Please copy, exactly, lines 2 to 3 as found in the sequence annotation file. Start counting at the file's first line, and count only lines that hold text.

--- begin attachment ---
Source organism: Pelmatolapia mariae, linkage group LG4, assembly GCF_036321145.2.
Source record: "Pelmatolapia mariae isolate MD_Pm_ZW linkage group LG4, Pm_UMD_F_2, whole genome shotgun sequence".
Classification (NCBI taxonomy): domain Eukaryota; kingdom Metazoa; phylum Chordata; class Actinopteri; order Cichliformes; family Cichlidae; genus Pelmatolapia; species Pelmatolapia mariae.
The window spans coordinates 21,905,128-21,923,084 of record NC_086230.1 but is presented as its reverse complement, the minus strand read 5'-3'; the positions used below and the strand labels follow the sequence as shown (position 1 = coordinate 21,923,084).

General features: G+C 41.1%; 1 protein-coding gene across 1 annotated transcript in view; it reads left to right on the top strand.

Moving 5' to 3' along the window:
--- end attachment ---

Source record: "Pelmatolapia mariae isolate MD_Pm_ZW linkage group LG4, Pm_UMD_F_2, whole genome shotgun sequence".
Classification (NCBI taxonomy): domain Eukaryota; kingdom Metazoa; phylum Chordata; class Actinopteri; order Cichliformes; family Cichlidae; genus Pelmatolapia; species Pelmatolapia mariae.